Around the riverbend

Every summer when I was a kid, my parents would pile me, my older sister, and my younger brother into the back of our Ford passenger van at five in the morning. We would dutifully sleep for most of the four hour drive to my grandparents’ home along a tributary of the Rogue River.

We simply called our summer escape “Trail,” after the tiny town up the road.

Our halcyon summer days were filled with tire swings, throwing rocks in the gulley, swimming at the waterfall, and – invariably – floating the Rogue. The rapids were probably nothing more than Class II, though I always thought the fishing was first rate. Usually, my Grandpa Blair was at the oars.

One year, carelessly perched on the high end of the raft tube, a bump in a rapid bounced me out of the boat. A lousy swimmer, I was lucky to be wearing my life vest and luckier still that my Dad’s friend pulled me back into the boat – shivering and quite scared. To this day, I can still find the stretch of the river that my family dubbed “Sean Rapids.”

My stories of Oregon rivers are, no doubt, like yours. These memories of flowing water, of casting a line for the first time, of hiking with loved ones along a riverside trail, are intertwined with my love for our state.

This year is the 50th anniversary of the Wild & Scenic Rivers Act and Oregon has more protected rivers than any other state in the country. When Congress passed the Act in 1968, it declared:

...that certain selected rivers of the Nation which, with their immediate environments, possess outstandingly remarkable scenic, recreational, geologic, fish and wildlife, historic, cultural or other similar values, shall be preserved in free-flowing condition, and that they and their immediate environments shall be protected for the benefit and enjoyment of present and future generations.

The protections afforded under the act have preserved the scenery and ecological integrity of these waterways, without which my stories and countless others would be so much the poorer. This piece of forward thinking legislation came after the era of early 20th century dam building had hit its peak, after major rivers and their native landscapes were dramatically altered. With concern for the future of wild waterways nationwide, the Wild & Scenic Rivers Act began with the designation of eight rivers, including Oregon's own Wild Rogue, safeguarding them for generations to come and opening the doors for 58 Oregon river sections to gain protected status by the federal government.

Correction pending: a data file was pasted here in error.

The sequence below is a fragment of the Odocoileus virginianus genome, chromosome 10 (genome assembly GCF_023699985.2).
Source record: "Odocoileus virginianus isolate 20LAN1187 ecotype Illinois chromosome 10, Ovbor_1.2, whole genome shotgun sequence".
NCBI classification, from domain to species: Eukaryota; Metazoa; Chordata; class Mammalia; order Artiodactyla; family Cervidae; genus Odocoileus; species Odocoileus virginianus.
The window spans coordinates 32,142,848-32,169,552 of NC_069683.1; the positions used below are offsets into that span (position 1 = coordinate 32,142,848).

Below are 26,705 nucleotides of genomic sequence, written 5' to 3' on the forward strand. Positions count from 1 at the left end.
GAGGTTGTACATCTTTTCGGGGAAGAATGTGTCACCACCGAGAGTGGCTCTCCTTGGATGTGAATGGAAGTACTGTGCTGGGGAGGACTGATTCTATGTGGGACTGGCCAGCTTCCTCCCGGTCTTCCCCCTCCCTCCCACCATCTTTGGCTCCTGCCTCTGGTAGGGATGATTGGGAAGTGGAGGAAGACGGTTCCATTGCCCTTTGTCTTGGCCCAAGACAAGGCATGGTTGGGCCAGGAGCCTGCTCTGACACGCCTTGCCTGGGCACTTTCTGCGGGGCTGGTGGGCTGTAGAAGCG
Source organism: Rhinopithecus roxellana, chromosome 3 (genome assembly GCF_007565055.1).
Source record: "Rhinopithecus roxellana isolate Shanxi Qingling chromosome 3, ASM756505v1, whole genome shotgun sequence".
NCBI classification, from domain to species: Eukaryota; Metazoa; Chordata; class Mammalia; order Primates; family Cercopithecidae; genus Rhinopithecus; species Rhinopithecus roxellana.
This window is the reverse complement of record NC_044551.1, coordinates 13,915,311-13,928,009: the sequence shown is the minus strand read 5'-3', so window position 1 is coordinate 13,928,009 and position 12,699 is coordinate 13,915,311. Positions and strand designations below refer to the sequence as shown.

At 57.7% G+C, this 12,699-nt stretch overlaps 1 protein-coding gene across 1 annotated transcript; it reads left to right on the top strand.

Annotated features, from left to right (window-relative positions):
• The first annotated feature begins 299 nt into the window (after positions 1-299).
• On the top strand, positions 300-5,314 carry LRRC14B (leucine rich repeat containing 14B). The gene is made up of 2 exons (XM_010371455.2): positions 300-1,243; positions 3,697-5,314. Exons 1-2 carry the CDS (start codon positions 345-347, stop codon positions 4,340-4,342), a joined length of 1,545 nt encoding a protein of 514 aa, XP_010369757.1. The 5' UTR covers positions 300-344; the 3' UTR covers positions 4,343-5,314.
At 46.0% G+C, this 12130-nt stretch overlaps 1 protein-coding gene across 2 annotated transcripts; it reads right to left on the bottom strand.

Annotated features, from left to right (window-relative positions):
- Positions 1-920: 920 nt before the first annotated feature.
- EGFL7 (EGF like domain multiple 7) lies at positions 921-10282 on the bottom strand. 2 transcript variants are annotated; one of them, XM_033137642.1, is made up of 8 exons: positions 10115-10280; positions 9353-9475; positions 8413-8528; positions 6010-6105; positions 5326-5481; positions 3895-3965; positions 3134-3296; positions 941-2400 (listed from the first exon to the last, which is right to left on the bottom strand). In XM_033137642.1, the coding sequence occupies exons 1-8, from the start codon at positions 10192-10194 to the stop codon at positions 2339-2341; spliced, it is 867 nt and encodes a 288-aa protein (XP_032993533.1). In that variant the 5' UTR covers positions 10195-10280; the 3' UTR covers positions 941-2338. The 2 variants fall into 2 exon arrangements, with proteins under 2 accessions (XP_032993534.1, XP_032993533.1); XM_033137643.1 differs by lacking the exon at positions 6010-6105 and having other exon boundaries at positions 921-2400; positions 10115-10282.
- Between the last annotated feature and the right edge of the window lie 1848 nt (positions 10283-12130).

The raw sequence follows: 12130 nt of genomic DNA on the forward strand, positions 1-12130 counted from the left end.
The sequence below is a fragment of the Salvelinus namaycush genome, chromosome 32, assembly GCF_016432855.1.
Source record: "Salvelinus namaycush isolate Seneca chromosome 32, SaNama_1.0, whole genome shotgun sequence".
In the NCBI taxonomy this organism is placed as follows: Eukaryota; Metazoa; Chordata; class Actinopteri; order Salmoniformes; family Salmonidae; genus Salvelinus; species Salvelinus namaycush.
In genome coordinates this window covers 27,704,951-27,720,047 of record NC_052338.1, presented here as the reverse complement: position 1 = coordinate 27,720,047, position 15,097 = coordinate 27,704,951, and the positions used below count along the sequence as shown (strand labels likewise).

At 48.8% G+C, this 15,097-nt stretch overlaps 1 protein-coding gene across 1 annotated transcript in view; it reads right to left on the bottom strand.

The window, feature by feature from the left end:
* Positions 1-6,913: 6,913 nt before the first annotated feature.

If you’ve ever been to an Oregon Wild event, you’ve probably heard us say both of the following:

  • We’ve got a Wilderness deficit – with only 4% of our land given the highest level of protection by Congress – and that’s just not enough.
  • But all is not lost, because we’ve got more Wild & Scenic Rivers than any other state in the union with 58!

The latter claim is a pretty exciting one to make. Oregon Wild, along with countless advocates and elected leaders, has built a truly impressive legacy when it comes to safeguarding our waterways for future generations. But still, take a look at the map and consider this: Oregon has nearly 111,000 total miles of river, of which 1,916 are designated as Wild & Scenic. That’s not even 2% of the state’s river miles.

 


wsr-map.jpg

 

Part of the problem is that so many rivers have been dammed, degraded, developed, and dewatered. Many of the 111,000 river miles in Oregon will need decades of careful restoration and healing to recover. In fact, a new analysis from the Center for American Progress and Conservation Science Partners finds that nearly half – 49 percent – of all river miles in the West have been modified from their natural state.

So, before we pull a muscle patting ourselves on the back, we must do our part to pass on a Wild & Scenic legacy to future Oregonians by protecting every last mile of wild, scenic, and recreational free-flowing river that we can.

And don’t worry – that’s exactly what Oregon Wild is doing. We are currently working with (and putting pressure on) the Oregon Parks and Recreation Department to designate three new State Scenic Waterways with a plan to come back for more in future years. Additionally, for two decades now it has been our practice to build expansive Wild & Scenic River proposals into all of our Wilderness campaigns. In our Ochocos National Recreation Area campaign we are proposing a huge expansion of the North Fork Crooked Wild & Scenic River, adding over 100 miles along the mainstem and key tributaries. In the Crater Lake Wilderness campaign, the list of rivers we are still vetting runs into the dozens and the miles into the hundreds!

The fact is that we all live downstream. Wild & Scenic river designations protect the rivers that run through our lives.

 

Photo Credits: 
The Wilde Rogue by Greg Burke.